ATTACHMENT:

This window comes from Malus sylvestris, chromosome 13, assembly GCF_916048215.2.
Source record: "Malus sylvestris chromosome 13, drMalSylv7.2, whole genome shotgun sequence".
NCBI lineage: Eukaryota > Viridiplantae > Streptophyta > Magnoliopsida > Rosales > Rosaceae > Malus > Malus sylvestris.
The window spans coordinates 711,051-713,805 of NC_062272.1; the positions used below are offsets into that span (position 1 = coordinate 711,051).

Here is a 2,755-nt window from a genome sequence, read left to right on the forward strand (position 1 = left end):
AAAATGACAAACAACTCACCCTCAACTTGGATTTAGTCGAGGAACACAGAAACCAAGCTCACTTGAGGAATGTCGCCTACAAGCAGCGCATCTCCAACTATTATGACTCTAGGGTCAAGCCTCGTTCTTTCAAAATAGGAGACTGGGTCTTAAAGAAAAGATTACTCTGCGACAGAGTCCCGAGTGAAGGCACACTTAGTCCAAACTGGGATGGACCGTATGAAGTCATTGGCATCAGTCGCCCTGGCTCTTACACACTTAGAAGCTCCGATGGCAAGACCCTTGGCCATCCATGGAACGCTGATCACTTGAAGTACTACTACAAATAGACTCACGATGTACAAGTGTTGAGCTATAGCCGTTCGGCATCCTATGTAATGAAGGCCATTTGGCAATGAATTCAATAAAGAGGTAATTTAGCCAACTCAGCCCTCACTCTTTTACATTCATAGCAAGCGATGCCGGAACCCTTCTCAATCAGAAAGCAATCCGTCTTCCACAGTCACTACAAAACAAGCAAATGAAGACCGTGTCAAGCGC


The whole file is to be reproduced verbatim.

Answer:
This window comes from Malus sylvestris, chromosome 13, assembly GCF_916048215.2.
Source record: "Malus sylvestris chromosome 13, drMalSylv7.2, whole genome shotgun sequence".
NCBI lineage: Eukaryota > Viridiplantae > Streptophyta > Magnoliopsida > Rosales > Rosaceae > Malus > Malus sylvestris.
The window spans coordinates 711,051-713,805 of NC_062272.1; the positions used below are offsets into that span (position 1 = coordinate 711,051).

Here is a 2,755-nt window from a genome sequence, read left to right on the forward strand (position 1 = left end):
AAAATGACAAACAACTCACCCTCAACTTGGATTTAGTCGAGGAACACAGAAACCAAGCTCACTTGAGGAATGTCGCCTACAAGCAGCGCATCTCCAACTATTATGACTCTAGGGTCAAGCCTCGTTCTTTCAAAATAGGAGACTGGGTCTTAAAGAAAAGATTACTCTGCGACAGAGTCCCGAGTGAAGGCACACTTAGTCCAAACTGGGATGGACCGTATGAAGTCATTGGCATCAGTCGCCCTGGCTCTTACACACTTAGAAGCTCCGATGGCAAGACCCTTGGCCATCCATGGAACGCTGATCACTTGAAGTACTACTACAAATAGACTCACGATGTACAAGTGTTGAGCTATAGCCGTTCGGCATCCTATGTAATGAAGGCCATTTGGCAATGAATTCAATAAAGAGGTAATTTAGCCAACTCAGCCCTCACTCTTTTACATTCATAGCAAGCGATGCCGGAACCCTTCTCAATCAGAAAGCAATCCGTCTTCCACAGTCACTACAAAACAAGCAAATGAAGACCGTGTCAAGCGC